(Bloomberg) -- The US dollar slid to its weakest level in a week, tracking Treasury yields lower as a surprise quarterly loss from New York Community Bancorp renewed concerns about the finances of regional banks and drove investors into the Japanese yen and Swiss franc.
- Dollar slides along with Treasury yields after bank’s loss
- Data showing cooling labor-market pressure also play a role
The US dollar slid to its weakest level in a week, tracking Treasury yields lower as a surprise quarterly loss from New York Community Bancorp renewed concerns about the finances of regional banks and drove investors into the Japanese yen and Swiss franc.
A Bloomberg gauge of the dollar fell as much as 0.3%, with data showing a cooling of labor costs and a faster-than-expected slowdown in hiring contributing to the decline by stoking bets that the Federal Reserve will start cutting rates as soon as March.
The specter of building strain in the US banking system bolstered traditional haven currencies, where investors often seek temporary refuge during times of financial-market uncertainty.
The yen jumped as much as 1% to a session high of 146.08 per dollar, its strongest level in two weeks, while the Swiss franc advanced 0.8% to 0.8551 per dollar. Treasury yields retreated across the curve, led by front-end tenors.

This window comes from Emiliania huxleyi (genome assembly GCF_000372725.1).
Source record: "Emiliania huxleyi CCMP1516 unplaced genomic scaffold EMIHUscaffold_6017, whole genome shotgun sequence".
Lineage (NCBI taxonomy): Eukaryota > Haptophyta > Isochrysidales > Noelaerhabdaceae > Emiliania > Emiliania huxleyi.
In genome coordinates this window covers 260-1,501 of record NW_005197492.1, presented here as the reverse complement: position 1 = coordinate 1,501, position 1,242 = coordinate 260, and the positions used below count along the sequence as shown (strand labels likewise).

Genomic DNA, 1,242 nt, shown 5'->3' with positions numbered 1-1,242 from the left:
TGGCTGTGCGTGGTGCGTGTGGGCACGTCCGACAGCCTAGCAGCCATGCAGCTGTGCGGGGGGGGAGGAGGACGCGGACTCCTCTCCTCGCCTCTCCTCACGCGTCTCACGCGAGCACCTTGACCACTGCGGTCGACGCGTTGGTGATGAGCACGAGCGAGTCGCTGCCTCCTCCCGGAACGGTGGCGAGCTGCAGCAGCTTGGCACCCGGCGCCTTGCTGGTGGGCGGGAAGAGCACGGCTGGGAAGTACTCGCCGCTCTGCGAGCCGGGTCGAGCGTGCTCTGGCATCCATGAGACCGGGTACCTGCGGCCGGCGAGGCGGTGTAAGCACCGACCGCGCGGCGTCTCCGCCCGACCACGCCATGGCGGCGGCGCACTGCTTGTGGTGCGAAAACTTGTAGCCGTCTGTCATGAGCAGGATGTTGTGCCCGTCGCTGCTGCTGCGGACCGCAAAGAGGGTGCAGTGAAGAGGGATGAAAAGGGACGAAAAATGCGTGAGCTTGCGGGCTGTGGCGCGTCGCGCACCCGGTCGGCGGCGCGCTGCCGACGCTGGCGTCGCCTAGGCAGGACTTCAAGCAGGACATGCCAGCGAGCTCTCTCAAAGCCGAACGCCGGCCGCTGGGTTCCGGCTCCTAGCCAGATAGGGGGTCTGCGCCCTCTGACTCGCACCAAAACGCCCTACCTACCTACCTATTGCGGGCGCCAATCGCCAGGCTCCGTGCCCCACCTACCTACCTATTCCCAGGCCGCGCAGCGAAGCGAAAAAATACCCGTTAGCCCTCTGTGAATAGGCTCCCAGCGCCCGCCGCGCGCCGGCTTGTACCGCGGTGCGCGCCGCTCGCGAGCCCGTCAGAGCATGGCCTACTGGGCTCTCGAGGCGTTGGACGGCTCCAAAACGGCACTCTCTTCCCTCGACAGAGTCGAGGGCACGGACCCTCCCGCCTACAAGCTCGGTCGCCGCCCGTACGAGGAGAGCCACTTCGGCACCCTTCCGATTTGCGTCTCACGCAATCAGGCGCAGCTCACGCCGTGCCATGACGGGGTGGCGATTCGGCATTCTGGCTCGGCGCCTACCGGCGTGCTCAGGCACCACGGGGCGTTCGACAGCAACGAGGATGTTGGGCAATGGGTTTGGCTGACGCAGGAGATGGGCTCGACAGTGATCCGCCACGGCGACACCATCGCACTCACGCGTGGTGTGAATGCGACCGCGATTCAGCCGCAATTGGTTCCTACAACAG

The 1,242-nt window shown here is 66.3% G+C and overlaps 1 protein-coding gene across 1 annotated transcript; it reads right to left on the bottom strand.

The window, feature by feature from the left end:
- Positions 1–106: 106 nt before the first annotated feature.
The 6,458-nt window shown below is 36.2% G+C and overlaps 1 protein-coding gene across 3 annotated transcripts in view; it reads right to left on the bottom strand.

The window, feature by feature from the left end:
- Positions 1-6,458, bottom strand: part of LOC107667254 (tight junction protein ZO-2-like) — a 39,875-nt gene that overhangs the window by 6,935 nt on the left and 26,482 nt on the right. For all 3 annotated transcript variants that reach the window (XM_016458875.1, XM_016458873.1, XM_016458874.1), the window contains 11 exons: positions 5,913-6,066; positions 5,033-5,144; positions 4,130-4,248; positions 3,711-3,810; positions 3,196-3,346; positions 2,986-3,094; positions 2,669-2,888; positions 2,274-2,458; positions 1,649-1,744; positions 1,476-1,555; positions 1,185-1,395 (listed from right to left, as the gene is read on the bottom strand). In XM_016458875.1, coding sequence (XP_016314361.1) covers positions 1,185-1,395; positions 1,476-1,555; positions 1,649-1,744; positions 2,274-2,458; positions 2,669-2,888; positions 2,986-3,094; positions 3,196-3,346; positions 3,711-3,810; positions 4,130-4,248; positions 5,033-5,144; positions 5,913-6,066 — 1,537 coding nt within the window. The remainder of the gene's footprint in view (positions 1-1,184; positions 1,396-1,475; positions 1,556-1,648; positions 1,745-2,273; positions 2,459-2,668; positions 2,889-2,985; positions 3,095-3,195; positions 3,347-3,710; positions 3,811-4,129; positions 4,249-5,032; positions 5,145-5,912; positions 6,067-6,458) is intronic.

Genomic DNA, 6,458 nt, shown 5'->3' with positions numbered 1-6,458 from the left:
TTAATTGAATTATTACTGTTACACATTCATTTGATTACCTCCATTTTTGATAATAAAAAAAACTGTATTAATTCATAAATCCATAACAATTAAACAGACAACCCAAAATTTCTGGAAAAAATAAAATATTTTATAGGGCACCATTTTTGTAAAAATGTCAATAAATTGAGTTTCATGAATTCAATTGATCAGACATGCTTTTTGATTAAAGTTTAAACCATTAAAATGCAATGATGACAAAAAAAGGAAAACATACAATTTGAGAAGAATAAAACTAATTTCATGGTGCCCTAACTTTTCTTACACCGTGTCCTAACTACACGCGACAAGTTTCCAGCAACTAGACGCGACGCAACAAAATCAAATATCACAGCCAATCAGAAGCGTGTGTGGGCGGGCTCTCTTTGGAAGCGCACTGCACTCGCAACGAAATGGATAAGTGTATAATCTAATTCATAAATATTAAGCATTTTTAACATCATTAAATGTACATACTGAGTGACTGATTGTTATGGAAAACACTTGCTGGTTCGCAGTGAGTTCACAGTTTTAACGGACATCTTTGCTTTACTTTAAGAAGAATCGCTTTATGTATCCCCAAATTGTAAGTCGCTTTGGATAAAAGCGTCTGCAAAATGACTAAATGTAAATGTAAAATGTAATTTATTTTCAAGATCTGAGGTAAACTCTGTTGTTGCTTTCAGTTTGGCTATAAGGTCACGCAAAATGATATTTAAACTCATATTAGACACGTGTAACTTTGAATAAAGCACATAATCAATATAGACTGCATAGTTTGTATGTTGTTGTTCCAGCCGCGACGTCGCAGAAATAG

The unexpected loss from New York Community Bancorp sent its share price tumbling and evoked the fears of a banking crisis that flared briefly last year after the collapse of Silicon Valley Bank.
“The markets are likely using the price action from last year as a template when concerns about the US regional banks fueled expectations of aggressive emergency rate cuts from the Fed,” said Valentin Marinov, head of G-10 FX research and strategy at Credit Agricole, adding the yen would be the biggest beneficiary of softer US yields in the near-term.
The moves come ahead of the release of the Fed’s policy decision at 2 p.m. New York time Wednesday. The FOMC is widely expected to hold rates steady at this meeting, but swaps traders raised expectations of easing in March following the report from New York Community Bancorp.
“In conjunction with some cracks, especially increasing consumer debt, in the larger US economy picture, a haven flight makes sense,” Helen Given, an FX trader at Monex. “We’ll have to see if we see any further contagion like we did early last year, but definitely not a good sign.”